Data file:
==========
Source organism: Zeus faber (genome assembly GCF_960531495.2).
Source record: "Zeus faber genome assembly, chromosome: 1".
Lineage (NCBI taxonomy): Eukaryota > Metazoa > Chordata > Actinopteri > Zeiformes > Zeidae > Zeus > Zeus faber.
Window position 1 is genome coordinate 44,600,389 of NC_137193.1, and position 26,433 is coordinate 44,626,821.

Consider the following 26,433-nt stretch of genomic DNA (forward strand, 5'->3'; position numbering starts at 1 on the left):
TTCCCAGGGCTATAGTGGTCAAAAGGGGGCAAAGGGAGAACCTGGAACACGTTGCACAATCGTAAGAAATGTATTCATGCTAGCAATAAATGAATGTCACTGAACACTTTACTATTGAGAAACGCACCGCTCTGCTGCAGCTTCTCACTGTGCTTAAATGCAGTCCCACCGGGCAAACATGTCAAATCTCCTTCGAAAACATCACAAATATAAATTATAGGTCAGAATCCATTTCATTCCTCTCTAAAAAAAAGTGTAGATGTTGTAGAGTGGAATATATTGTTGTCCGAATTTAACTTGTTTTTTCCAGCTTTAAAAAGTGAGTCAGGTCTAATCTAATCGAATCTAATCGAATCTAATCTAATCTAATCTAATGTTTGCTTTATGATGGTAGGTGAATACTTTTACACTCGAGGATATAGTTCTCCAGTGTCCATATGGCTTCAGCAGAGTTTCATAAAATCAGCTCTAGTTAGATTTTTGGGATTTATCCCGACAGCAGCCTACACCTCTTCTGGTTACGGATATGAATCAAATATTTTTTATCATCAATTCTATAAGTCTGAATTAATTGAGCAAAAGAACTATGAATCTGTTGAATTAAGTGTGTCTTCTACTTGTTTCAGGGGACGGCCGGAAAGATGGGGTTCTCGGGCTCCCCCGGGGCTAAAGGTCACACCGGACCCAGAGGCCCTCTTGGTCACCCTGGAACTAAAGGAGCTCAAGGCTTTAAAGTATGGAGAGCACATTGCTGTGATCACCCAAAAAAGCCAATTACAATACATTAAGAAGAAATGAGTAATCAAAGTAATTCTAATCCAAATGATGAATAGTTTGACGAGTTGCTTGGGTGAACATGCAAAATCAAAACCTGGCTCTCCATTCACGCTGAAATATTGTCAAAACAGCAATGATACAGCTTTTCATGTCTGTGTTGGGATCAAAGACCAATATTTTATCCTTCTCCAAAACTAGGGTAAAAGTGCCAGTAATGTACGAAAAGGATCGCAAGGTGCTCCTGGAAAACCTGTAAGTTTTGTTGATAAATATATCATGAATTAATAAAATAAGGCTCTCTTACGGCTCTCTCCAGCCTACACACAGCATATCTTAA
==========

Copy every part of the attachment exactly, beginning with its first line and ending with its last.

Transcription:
Source organism: Zeus faber (genome assembly GCF_960531495.2).
Source record: "Zeus faber genome assembly, chromosome: 1".
Lineage (NCBI taxonomy): Eukaryota > Metazoa > Chordata > Actinopteri > Zeiformes > Zeidae > Zeus > Zeus faber.
Window position 1 is genome coordinate 44,600,389 of NC_137193.1, and position 26,433 is coordinate 44,626,821.

Consider the following 26,433-nt stretch of genomic DNA (forward strand, 5'->3'; position numbering starts at 1 on the left):
TTCCCAGGGCTATAGTGGTCAAAAGGGGGCAAAGGGAGAACCTGGAACACGTTGCACAATCGTAAGAAATGTATTCATGCTAGCAATAAATGAATGTCACTGAACACTTTACTATTGAGAAACGCACCGCTCTGCTGCAGCTTCTCACTGTGCTTAAATGCAGTCCCACCGGGCAAACATGTCAAATCTCCTTCGAAAACATCACAAATATAAATTATAGGTCAGAATCCATTTCATTCCTCTCTAAAAAAAAGTGTAGATGTTGTAGAGTGGAATATATTGTTGTCCGAATTTAACTTGTTTTTTCCAGCTTTAAAAAGTGAGTCAGGTCTAATCTAATCGAATCTAATCGAATCTAATCTAATCTAATCTAATGTTTGCTTTATGATGGTAGGTGAATACTTTTACACTCGAGGATATAGTTCTCCAGTGTCCATATGGCTTCAGCAGAGTTTCATAAAATCAGCTCTAGTTAGATTTTTGGGATTTATCCCGACAGCAGCCTACACCTCTTCTGGTTACGGATATGAATCAAATATTTTTTATCATCAATTCTATAAGTCTGAATTAATTGAGCAAAAGAACTATGAATCTGTTGAATTAAGTGTGTCTTCTACTTGTTTCAGGGGACGGCCGGAAAGATGGGGTTCTCGGGCTCCCCCGGGGCTAAAGGTCACACCGGACCCAGAGGCCCTCTTGGTCACCCTGGAACTAAAGGAGCTCAAGGCTTTAAAGTATGGAGAGCACATTGCTGTGATCACCCAAAAAAGCCAATTACAATACATTAAGAAGAAATGAGTAATCAAAGTAATTCTAATCCAAATGATGAATAGTTTGACGAGTTGCTTGGGTGAACATGCAAAATCAAAACCTGGCTCTCCATTCACGCTGAAATATTGTCAAAACAGCAATGATACAGCTTTTCATGTCTGTGTTGGGATCAAAGACCAATATTTTATCCTTCTCCAAAACTAGGGTAAAAGTGCCAGTAATGTACGAAAAGGATCGCAAGGTGCTCCTGGAAAACCTGTAAGTTTTGTTGATAAATATATCATGAATTAATAAAATAAGGCTCTCTTACGGCTCTCTCCAGCCTACACACAGCATATCTTAA